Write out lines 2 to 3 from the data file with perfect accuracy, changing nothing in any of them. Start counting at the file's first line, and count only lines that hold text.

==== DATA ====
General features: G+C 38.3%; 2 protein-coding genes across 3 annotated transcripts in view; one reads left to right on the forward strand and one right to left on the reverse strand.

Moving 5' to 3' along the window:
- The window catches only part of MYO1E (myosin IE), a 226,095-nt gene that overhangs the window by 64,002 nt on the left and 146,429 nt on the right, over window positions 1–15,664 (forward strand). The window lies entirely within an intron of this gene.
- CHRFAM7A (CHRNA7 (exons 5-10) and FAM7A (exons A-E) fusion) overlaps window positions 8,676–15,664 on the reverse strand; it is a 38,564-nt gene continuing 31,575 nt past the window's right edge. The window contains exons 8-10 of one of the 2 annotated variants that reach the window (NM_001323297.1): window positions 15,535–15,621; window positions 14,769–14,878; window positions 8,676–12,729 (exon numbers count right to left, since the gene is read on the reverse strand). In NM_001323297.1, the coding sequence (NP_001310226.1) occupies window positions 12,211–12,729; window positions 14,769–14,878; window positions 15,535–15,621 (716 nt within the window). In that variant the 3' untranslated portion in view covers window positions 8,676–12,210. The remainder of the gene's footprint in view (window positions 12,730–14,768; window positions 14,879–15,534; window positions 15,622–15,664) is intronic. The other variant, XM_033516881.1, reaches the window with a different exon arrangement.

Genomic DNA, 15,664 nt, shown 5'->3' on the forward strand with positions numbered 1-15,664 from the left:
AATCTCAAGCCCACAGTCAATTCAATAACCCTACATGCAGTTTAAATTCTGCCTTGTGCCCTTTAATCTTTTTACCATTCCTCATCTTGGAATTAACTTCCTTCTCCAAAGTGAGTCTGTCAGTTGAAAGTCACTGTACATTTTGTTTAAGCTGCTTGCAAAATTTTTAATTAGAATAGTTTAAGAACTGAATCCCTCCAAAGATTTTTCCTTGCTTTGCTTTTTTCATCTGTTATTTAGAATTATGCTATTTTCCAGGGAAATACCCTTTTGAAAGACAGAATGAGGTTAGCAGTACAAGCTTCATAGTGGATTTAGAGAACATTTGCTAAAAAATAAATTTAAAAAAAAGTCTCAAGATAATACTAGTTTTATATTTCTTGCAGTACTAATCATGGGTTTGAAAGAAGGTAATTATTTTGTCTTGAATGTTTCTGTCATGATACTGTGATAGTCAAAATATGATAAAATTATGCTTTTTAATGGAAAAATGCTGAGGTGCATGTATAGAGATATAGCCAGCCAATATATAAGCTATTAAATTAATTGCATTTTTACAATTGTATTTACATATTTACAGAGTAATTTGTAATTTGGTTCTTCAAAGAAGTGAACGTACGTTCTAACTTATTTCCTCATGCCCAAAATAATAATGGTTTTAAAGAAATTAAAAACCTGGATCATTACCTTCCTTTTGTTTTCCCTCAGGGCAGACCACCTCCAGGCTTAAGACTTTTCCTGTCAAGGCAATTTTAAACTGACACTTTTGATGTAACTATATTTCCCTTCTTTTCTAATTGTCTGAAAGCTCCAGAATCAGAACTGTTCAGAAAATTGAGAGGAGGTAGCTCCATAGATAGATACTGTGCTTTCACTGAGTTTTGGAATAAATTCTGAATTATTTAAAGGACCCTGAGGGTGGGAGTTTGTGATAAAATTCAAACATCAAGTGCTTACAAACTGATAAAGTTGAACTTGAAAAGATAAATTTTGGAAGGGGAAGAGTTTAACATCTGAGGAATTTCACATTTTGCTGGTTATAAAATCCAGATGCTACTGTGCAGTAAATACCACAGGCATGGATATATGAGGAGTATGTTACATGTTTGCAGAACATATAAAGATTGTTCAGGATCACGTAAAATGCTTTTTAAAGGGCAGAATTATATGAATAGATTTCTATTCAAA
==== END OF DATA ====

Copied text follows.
Moving 5' to 3' along the window:
- The window catches only part of MYO1E (myosin IE), a 226,095-nt gene that overhangs the window by 64,002 nt on the left and 146,429 nt on the right, over window positions 1–15,664 (forward strand). The window lies entirely within an intron of this gene.